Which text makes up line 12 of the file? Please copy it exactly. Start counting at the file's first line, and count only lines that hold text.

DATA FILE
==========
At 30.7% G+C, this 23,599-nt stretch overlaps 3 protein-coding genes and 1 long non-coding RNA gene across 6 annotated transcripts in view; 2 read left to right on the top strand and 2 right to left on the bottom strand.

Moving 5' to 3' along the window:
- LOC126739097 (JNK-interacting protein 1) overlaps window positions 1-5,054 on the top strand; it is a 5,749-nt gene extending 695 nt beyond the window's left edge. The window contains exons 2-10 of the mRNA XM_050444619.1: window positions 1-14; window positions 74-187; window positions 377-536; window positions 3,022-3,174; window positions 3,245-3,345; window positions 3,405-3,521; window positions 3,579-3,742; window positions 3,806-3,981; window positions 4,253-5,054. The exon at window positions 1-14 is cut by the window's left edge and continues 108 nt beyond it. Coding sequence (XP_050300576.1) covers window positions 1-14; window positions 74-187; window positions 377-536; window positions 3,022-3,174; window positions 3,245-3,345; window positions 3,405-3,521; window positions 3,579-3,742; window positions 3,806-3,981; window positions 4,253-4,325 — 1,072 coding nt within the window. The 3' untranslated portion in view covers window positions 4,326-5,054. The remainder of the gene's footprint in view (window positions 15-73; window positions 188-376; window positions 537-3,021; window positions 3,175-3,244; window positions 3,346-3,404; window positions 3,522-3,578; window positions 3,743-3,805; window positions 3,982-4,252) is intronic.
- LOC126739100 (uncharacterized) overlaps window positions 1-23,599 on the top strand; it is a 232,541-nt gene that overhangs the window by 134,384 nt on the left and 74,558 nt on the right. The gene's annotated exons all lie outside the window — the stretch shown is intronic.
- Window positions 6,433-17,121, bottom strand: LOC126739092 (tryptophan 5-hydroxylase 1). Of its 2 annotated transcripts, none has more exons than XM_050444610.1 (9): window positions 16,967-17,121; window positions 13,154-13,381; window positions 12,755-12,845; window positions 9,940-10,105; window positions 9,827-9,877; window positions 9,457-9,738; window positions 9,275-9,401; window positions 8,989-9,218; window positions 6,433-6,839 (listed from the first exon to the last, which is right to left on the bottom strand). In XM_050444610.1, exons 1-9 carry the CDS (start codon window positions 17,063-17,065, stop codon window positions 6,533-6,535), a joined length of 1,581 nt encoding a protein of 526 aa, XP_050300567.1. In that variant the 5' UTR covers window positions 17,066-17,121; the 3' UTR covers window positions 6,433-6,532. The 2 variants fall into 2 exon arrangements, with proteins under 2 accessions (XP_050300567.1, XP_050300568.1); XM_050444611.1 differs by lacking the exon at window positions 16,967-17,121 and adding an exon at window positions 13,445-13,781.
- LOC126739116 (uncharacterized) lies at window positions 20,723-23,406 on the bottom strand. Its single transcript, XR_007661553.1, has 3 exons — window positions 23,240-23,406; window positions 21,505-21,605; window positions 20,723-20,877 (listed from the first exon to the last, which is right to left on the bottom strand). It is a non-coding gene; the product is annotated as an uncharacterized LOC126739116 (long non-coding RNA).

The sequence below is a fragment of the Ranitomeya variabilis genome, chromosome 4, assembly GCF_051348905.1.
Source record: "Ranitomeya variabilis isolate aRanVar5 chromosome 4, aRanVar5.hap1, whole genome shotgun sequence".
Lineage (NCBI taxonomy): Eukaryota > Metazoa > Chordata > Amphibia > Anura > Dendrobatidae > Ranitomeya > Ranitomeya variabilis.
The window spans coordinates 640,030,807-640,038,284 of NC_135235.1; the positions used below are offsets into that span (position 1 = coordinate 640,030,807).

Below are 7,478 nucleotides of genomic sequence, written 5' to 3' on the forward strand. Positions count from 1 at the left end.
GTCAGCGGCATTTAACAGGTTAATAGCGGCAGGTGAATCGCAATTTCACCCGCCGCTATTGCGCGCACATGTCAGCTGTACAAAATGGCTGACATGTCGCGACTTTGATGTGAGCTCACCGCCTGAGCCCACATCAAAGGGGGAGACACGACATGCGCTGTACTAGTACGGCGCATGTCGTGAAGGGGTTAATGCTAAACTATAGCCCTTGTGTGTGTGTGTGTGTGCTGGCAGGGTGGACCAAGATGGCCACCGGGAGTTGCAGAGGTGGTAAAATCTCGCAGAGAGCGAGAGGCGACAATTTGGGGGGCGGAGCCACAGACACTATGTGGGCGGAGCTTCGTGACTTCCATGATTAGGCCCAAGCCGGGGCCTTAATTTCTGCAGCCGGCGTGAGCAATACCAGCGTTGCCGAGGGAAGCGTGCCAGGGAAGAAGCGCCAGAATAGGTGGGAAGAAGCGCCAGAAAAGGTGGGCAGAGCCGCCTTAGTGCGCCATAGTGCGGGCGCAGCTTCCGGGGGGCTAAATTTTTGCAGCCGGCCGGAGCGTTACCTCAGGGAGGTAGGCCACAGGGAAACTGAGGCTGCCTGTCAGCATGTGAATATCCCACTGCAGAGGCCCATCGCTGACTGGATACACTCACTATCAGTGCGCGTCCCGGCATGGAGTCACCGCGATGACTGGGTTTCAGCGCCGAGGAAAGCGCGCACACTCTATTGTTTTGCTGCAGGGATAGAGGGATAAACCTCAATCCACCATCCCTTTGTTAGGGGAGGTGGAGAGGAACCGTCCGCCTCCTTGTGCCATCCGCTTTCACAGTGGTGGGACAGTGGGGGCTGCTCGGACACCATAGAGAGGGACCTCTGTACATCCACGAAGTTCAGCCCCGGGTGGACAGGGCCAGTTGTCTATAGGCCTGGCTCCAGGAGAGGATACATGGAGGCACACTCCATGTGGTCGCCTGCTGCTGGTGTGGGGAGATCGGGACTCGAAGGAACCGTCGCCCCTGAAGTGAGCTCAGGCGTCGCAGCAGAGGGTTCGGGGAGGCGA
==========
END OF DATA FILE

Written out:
GTCAGCGGCATTTAACAGGTTAATAGCGGCAGGTGAATCGCAATTTCACCCGCCGCTATTGCGCGCACATGTCAGCTGTACAAAATGGCTGACATGTCGCGACTTTGATGTGAGCTCACCGCCTGAGCCCACATCAAAGGGGGAGACACGACATGCGCTGTACTAGTACGGCGCATGTCGTGAAGGGGTTAATGCTAAACTATAGCCCTTGTGTGTGTGTGTGTGTGCTGGCAGGGTGGACCAAGATGGCCACCGGGAGTTGCAGAGGTGGTAAAATCTCGCAGAGAGCGAGAGGCGACAATTTGGGGGGCGGAGCCACAGACACTATGTGGGCGGAGCTTCGTGACTTCCATGATTAGGCCCAAGCCGGGGCCTTAATTTCTGCAGCCGGCGTGAGCAATACCAGCGTTGCCGAGGGAAGCGTGCCAGGGAAGAAGCGCCAGAATAGGTGGGAAGAAGCGCCAGAAAAGGTGGGCAGAGCCGCCTTAGTGCGCCATAGTGCGGGCGCAGCTTCCGGGGGGCTAAATTTTTGCAGCCGGCCGGAGCGTTACCTCAGGGAGGTAGGCCACAGGGAAACTGAGGCTGCCTGTCAGCATGTGAATATCCCACTGCAGAGGCCCATCGCTGACTGGATACACTCACTATCAGTGCGCGTCCCGGCATGGAGTCACCGCGATGACTGGGTTTCAGCGCCGAGGAAAGCGCGCACACTCTATTGTTTTGCTGCAGGGATAGAGGGATAAACCTCAATCCACCATCCCTTTGTTAGGGGAGGTGGAGAGGAACCGTCCGCCTCCTTGTGCCATCCGCTTTCACAGTGGTGGGACAGTGGGGGCTGCTCGGACACCATAGAGAGGGACCTCTGTACATCCACGAAGTTCAGCCCCGGGTGGACAGGGCCAGTTGTCTATAGGCCTGGCTCCAGGAGAGGATACATGGAGGCACACTCCATGTGGTCGCCTGCTGCTGGTGTGGGGAGATCGGGACTCGAAGGAACCGTCGCCCCTGAAGTGAGCTCAGGCGTCGCAGCAGAGGGTTCGGGGAGGCGA